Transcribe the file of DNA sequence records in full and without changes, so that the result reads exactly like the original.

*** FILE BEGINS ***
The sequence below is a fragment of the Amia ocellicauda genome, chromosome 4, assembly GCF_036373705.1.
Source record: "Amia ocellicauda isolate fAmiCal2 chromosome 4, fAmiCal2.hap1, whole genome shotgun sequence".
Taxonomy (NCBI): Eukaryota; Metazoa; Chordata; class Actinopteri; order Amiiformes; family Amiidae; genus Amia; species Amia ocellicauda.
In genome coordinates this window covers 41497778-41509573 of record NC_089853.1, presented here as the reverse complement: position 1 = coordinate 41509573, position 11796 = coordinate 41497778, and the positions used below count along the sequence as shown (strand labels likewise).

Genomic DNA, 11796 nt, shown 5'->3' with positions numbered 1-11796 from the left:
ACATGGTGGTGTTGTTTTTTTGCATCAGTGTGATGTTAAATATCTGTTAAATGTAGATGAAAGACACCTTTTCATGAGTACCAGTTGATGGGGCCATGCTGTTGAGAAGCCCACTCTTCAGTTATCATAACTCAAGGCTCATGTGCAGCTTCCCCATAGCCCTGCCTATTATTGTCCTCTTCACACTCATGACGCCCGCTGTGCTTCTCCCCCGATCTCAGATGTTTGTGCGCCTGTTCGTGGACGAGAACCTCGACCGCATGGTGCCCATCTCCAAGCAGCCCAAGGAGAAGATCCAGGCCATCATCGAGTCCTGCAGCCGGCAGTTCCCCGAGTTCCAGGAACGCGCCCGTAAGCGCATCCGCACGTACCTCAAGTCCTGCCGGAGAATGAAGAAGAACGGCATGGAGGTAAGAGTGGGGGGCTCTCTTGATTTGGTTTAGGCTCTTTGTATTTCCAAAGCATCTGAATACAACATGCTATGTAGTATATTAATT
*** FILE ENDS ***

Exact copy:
The sequence below is a fragment of the Amia ocellicauda genome, chromosome 4, assembly GCF_036373705.1.
Source record: "Amia ocellicauda isolate fAmiCal2 chromosome 4, fAmiCal2.hap1, whole genome shotgun sequence".
Taxonomy (NCBI): Eukaryota; Metazoa; Chordata; class Actinopteri; order Amiiformes; family Amiidae; genus Amia; species Amia ocellicauda.
In genome coordinates this window covers 41497778-41509573 of record NC_089853.1, presented here as the reverse complement: position 1 = coordinate 41509573, position 11796 = coordinate 41497778, and the positions used below count along the sequence as shown (strand labels likewise).

Genomic DNA, 11796 nt, shown 5'->3' with positions numbered 1-11796 from the left:
ACATGGTGGTGTTGTTTTTTTGCATCAGTGTGATGTTAAATATCTGTTAAATGTAGATGAAAGACACCTTTTCATGAGTACCAGTTGATGGGGCCATGCTGTTGAGAAGCCCACTCTTCAGTTATCATAACTCAAGGCTCATGTGCAGCTTCCCCATAGCCCTGCCTATTATTGTCCTCTTCACACTCATGACGCCCGCTGTGCTTCTCCCCCGATCTCAGATGTTTGTGCGCCTGTTCGTGGACGAGAACCTCGACCGCATGGTGCCCATCTCCAAGCAGCCCAAGGAGAAGATCCAGGCCATCATCGAGTCCTGCAGCCGGCAGTTCCCCGAGTTCCAGGAACGCGCCCGTAAGCGCATCCGCACGTACCTCAAGTCCTGCCGGAGAATGAAGAAGAACGGCATGGAGGTAAGAGTGGGGGGCTCTCTTGATTTGGTTTAGGCTCTTTGTATTTCCAAAGCATCTGAATACAACATGCTATGTAGTATATTAATT